New medicine to lower brain pressure might treat blinding IIH headaches: Study
Washington, US: A new experiment has discovered that patients suffering from 'blinding' headaches known as Idiopathic Intercranial Hypertension (IIH) might be treated with an injectable peptide used to treat type 2 diabetes.
The study, published in the journal Brain, today reports on a phase two trial of a drug called exenatide, a GLP-1 receptor agonist, as a potential treatment for IIH.
The IIH Pressure Trial led by a team of neurologists from the University of Birmingham and University Hospitals Birmingham found that for the seven patients who received regular injections of the drug, currently approved for use in Type 2 Diabetes, led to a drop in pressure in the brain during both short (2.5hrs and 24hrs) and long term (12 weeks) measurements.
The trial also saw significant reductions in the number of headaches across the 12 weeks that participants took part, with an average of 7.7 fewer days per month of headaches compared to the baseline, compared to only 1.5 fewer days in the placebo arm.
Alex Sinclair is a Professor of Neurology in the Institute of Metabolism and Systems Research at the University of Birmingham, an Honorary Consultant Neurologist at University Hospitals Birmingham NHS Foundation Trust, and Principal Investigator of the study. Professor Alex Sinclair said:
"This is a major trial for the rare and debilitating condition IIH that can lead to people, usually women, going blind and suffering disabling daily headaches. There are no current licenced drugs to treat IIH and hence this result is a major step forward for IIH patients.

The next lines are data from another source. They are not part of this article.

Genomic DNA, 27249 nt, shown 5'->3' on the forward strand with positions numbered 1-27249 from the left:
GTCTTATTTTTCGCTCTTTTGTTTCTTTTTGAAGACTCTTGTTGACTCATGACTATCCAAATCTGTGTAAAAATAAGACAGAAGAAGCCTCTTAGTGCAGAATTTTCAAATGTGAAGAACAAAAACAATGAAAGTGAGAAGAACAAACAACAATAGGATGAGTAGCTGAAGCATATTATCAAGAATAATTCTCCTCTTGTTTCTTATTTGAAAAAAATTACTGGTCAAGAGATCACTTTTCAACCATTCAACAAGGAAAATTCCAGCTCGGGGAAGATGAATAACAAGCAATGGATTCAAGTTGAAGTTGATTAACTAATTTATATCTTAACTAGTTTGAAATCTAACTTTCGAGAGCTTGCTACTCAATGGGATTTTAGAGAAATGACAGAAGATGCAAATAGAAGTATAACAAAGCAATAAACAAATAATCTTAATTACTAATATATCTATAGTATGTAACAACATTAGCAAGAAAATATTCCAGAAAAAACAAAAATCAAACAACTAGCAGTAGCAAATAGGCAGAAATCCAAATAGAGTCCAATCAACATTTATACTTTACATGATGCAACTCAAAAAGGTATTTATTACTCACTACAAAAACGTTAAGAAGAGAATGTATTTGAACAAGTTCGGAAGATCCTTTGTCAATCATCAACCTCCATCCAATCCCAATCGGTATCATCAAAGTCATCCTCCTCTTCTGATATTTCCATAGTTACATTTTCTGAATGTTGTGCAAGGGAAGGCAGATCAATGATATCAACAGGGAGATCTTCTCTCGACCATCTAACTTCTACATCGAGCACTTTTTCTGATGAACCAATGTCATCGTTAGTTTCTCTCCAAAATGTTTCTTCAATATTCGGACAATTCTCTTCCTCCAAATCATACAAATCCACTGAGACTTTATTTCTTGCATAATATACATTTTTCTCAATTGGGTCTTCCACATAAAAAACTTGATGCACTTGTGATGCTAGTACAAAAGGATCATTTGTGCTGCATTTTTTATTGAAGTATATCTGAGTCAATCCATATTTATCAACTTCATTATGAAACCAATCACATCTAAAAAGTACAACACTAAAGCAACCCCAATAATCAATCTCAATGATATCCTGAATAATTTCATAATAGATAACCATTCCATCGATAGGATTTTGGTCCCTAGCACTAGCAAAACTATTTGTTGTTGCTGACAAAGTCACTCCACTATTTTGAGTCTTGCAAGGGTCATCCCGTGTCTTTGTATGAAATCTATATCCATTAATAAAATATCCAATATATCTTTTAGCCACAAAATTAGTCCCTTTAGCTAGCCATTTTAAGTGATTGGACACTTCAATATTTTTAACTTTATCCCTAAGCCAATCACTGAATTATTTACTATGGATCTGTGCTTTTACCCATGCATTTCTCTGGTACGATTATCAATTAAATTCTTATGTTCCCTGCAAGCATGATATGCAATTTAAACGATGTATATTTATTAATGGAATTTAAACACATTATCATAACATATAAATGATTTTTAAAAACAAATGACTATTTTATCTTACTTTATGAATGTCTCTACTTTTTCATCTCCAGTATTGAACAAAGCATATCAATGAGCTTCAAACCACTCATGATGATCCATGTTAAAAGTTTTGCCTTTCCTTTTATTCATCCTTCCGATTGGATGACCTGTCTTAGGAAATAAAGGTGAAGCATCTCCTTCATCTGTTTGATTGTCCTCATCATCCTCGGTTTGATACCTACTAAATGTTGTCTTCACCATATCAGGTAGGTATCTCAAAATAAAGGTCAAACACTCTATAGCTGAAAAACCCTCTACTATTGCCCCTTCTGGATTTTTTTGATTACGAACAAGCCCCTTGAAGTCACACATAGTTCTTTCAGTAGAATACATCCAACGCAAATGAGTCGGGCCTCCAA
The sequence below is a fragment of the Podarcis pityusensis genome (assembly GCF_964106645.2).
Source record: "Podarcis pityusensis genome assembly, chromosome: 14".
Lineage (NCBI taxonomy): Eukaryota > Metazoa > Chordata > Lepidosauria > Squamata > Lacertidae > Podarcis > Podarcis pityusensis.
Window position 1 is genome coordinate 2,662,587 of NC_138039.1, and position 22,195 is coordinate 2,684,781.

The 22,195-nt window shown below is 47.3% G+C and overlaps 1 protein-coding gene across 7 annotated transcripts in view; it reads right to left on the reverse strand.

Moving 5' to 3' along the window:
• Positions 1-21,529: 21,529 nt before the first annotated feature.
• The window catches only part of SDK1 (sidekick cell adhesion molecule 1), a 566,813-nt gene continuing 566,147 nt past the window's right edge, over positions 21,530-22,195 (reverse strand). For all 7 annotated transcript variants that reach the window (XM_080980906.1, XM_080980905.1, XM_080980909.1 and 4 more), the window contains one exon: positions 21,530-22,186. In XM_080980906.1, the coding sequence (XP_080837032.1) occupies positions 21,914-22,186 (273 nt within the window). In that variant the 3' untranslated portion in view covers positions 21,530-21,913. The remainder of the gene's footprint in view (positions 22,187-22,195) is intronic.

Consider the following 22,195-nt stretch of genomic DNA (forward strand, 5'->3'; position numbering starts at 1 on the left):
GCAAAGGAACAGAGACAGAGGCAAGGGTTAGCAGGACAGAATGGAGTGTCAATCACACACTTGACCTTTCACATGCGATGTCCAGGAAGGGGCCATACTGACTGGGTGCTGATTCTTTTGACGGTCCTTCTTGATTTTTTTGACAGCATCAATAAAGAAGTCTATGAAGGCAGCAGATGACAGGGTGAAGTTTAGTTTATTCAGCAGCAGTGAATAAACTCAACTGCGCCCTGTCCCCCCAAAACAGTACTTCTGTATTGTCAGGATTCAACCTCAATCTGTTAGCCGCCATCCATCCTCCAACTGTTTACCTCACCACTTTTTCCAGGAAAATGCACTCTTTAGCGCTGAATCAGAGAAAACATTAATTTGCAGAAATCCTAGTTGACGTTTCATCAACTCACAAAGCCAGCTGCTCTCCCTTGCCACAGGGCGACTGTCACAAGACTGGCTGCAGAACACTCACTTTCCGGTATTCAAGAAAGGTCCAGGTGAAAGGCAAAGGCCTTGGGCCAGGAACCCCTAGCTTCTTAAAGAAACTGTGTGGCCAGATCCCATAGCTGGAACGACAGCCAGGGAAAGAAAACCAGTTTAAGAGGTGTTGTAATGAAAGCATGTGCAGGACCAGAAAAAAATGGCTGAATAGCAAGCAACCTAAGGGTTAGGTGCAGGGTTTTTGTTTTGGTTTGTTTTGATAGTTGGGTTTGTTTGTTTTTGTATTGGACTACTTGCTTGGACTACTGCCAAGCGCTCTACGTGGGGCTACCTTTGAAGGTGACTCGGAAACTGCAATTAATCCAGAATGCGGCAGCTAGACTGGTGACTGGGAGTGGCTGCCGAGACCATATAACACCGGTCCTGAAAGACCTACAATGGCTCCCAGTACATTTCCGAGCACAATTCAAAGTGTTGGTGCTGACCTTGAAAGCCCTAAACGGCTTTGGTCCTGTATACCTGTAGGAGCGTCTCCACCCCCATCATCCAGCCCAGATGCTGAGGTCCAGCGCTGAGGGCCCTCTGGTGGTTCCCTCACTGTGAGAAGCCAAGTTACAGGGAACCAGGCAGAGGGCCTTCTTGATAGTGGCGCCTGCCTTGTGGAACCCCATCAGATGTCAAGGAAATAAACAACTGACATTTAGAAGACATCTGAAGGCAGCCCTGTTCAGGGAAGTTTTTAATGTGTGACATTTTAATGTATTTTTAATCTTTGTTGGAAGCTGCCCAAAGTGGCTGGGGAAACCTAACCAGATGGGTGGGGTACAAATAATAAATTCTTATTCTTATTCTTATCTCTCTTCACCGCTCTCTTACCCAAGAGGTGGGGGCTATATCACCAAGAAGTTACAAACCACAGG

"We are delighted to see that the phase two trial resulted in our treatment group having lower brain pressure both immediately and after 12 weeks and nearly 8 fewer headache days across the 12-week period, and that all the women were able to continue the treatment throughout with few adverse effects. We now hope to see a much larger trial of exenatide to literally ease the pressure for the many people around the world suffering with IIH."
Shot in the arm for IIH treatment
Idiopathic Intracranial Hypertension (IIH) is a debilitating condition that raises the pressure in the brain and can lead to chronic headaches and even permanent sight loss. The illness, which often leaves patients with a reduced quality of life, predominately affects women aged 25 to 36 and weight gain is a major risk factor of developing IIH and relapses of the disease.
Once regarded as rare, the incidence of IIH is now rising dramatically in line with the global rise in obesity and there has been a 350 per cent rise in incidence in last 10 years. Currently, there are no licenced drug options and existing medications used off-label are complicated by troublesome side effects.
A key finding was the rapid action of the drug, with results indicating that brain pressure was significantly reduced within two and half hours of taking the medication. This rapid onset of action is vital in a condition which can cause rapid blindness if left untreated.
Dr James Mitchell, Lecturer in Neurology at the University of Birmingham and first author of the paper said:
"The results of this clinical trial are a shot in the arm for finding clinical treatments for IIH. While we need to do further trials before such a treatment could be available for patients in the future, we are encouraged by the significant results from this trial that made a real difference for those in the treatment arm and this treatment may prove relevant for other conditions resulting in raised brain pressure."
In this study the drug was given as a twice daily injection into the subcutaneous tissue. To reduce the need for frequent injection in the future a once weekly subcutaneous injection called Presendin will be trialled though University of Birmingham Start-up company, Invex Therapeutics.
Shelly Williamson, the Chair of patient charity IIH UK said:
"This is such exciting progress. New drug options is vitally important for IIH and this trial brings hope to the millions of patients living with the condition. We very much look forward to the next steps and seeing the drug tested in two large Phase 3 clinical trials."